Learning to teach: making sense of learning to teach
Learning to teach: making sense of learning to teach

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Learning to teach: making sense of learning to teach

3 Qualifications

Underpinning all ITE courses is the requirement for teachers to achieve Qualified Teacher Status (QTS). This status signifies that the person has met the standards necessary to become a teacher and it is a prerequisite for the vast majority of teaching positions in the UK.

There are opportunities to complete a QTS only route into teaching although many providers offer an academic qualification, which indicates a student teacher’s high level engagement with theory and practice. The nature of these qualifications is diversifying at a quick rate to adapt to recent government policy decisions and therefore care needs to be taken to check the actual qualification on offer.

Table 3: ITE qualifications

Qualified Teacher Status onlyUndergraduate qualifications+QTSPostgraduate qualifications+QTS
You have met the required standards for you to work as a teacher in your nation. You have met the required standards for you to work as a teacher in your nation and have demonstrated ability to engage with educational issues and debate at an undergraduate level, which is likely to have involved small-scale research. You have met the required standards for you to work as a teacher in your nation, have demonstrated ability to engage with educational issues, educational theory and practice at a postgraduate level. You will have read and analysed a range of educational literature and undertaken small-scale research. You may have accrued some masters level credits which can be used to work towards a masters in education qualification.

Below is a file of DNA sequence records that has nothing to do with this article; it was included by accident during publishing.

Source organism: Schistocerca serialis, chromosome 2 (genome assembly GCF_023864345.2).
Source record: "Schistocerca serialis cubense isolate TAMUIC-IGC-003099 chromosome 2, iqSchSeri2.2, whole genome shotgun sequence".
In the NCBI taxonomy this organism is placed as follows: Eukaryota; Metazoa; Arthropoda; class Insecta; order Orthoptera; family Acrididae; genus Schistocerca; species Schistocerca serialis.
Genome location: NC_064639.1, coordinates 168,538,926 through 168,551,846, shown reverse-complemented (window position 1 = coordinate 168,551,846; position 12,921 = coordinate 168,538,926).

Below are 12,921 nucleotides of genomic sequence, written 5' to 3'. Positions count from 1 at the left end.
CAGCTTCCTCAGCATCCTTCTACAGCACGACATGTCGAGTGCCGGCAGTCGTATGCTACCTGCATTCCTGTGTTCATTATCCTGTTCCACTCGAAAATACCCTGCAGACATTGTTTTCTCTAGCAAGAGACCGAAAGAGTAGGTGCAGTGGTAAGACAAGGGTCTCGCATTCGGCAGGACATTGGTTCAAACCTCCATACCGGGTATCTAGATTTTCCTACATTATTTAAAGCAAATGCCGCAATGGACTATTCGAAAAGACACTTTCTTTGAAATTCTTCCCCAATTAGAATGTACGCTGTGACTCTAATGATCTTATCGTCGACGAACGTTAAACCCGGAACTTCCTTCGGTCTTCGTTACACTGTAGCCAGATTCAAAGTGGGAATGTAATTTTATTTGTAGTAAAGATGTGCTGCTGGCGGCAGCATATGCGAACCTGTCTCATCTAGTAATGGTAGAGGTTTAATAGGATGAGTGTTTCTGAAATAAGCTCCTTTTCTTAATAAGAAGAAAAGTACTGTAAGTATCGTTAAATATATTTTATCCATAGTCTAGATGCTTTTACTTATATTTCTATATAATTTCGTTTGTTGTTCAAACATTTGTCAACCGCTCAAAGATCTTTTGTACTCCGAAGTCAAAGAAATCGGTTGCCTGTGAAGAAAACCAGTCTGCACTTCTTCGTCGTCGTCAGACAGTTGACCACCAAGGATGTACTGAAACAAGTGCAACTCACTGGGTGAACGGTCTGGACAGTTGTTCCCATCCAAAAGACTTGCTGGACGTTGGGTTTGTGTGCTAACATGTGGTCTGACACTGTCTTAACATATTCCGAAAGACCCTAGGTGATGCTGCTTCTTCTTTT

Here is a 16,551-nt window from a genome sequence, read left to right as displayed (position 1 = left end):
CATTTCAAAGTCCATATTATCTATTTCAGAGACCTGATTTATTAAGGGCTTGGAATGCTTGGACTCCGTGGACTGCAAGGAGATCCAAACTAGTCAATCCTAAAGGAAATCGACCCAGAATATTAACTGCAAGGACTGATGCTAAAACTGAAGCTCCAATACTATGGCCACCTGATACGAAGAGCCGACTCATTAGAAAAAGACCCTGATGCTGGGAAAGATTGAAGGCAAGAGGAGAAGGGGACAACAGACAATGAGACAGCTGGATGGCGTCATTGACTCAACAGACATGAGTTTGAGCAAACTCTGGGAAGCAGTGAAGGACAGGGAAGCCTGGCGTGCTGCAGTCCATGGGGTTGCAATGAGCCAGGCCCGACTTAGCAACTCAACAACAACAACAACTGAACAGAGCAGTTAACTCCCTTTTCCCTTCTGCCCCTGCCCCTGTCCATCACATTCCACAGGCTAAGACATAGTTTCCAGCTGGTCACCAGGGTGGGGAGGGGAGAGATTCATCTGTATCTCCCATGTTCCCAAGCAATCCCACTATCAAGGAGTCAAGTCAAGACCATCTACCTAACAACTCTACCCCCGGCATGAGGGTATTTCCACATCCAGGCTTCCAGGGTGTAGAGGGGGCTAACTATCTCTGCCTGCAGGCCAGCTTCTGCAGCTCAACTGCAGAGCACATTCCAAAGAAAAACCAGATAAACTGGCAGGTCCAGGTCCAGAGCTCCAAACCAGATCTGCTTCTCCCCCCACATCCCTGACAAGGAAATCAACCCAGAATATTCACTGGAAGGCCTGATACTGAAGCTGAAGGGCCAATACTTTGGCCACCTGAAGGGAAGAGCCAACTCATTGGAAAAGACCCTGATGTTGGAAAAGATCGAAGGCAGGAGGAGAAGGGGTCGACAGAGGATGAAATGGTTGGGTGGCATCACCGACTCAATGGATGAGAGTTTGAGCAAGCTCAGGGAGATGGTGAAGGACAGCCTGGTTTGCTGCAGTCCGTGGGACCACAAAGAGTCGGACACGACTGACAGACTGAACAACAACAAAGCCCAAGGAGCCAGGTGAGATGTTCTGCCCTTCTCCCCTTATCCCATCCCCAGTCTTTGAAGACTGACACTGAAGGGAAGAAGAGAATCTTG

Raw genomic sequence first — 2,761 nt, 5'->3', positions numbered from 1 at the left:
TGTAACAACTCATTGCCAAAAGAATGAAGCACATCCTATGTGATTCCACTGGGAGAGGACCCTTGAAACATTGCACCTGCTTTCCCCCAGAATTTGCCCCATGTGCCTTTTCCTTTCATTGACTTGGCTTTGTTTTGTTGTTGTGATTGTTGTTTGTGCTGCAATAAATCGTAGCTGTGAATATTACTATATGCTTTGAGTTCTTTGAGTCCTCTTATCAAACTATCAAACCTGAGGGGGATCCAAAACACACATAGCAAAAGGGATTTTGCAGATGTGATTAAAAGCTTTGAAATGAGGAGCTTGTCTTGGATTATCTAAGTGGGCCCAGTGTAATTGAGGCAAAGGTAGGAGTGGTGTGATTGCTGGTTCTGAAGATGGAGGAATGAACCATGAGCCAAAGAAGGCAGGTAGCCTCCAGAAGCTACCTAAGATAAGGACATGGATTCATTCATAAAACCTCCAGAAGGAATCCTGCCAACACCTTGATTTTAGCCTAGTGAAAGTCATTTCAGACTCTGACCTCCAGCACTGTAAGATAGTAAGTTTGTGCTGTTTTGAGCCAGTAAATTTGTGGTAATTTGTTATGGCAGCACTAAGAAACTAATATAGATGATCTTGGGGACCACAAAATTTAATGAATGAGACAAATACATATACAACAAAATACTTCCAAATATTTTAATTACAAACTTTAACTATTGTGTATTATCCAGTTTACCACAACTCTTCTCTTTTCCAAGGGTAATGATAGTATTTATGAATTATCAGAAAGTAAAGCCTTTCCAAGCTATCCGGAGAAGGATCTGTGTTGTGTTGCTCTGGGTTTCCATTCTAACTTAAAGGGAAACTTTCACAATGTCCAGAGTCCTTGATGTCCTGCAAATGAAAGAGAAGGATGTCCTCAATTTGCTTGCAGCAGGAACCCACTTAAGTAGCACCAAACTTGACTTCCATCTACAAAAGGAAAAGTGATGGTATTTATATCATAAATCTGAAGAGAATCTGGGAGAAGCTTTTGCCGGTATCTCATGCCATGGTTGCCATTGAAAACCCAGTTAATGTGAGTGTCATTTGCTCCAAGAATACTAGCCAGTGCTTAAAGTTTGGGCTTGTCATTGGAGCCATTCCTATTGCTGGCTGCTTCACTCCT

Traditionally, HEI’s have offered two different levels of academic ITE qualifications: undergraduate and postgraduate. Undergraduate courses involve completing a degree as well as ITE over a three or four year period (e.g. BEd courses), or completing a degree in a subject followed by a one year ITE course at professional level (level 6), (e.g. Professional Graduate Certificate in Education or PGCE) in addition to an existing degree.

Postgraduate qualifications are taken by people who already have a first degree and want to complete ITE at a postgraduate level. This is usually in the form of a Post Graduate Certificate in Education (PGCE), and often involves opportunity to gain masters level credits.

The qualifications on offer from a particular provider often indicate the types of professional skills and understanding they feel teachers need to be effective and their view of the student teacher’s role as a learner. Accessing key educational ideas from researchers, and learning within school placements will be evident in both routes, although the nature of the qualification will indicate the relative importance and emphasis given to each.

Activity 4: Researching ITE courses

Timing: Time: 30 minutes

Spend 30 minutes on the internet looking at two contrasting ITE course. This may involve downloading prospectuses. Think about:

  • What information can you find out about how the course is designed and delivered and the qualifications they offer?
  • Is there any evidence of the underpinning paradigms or approaches to their ITE provision?
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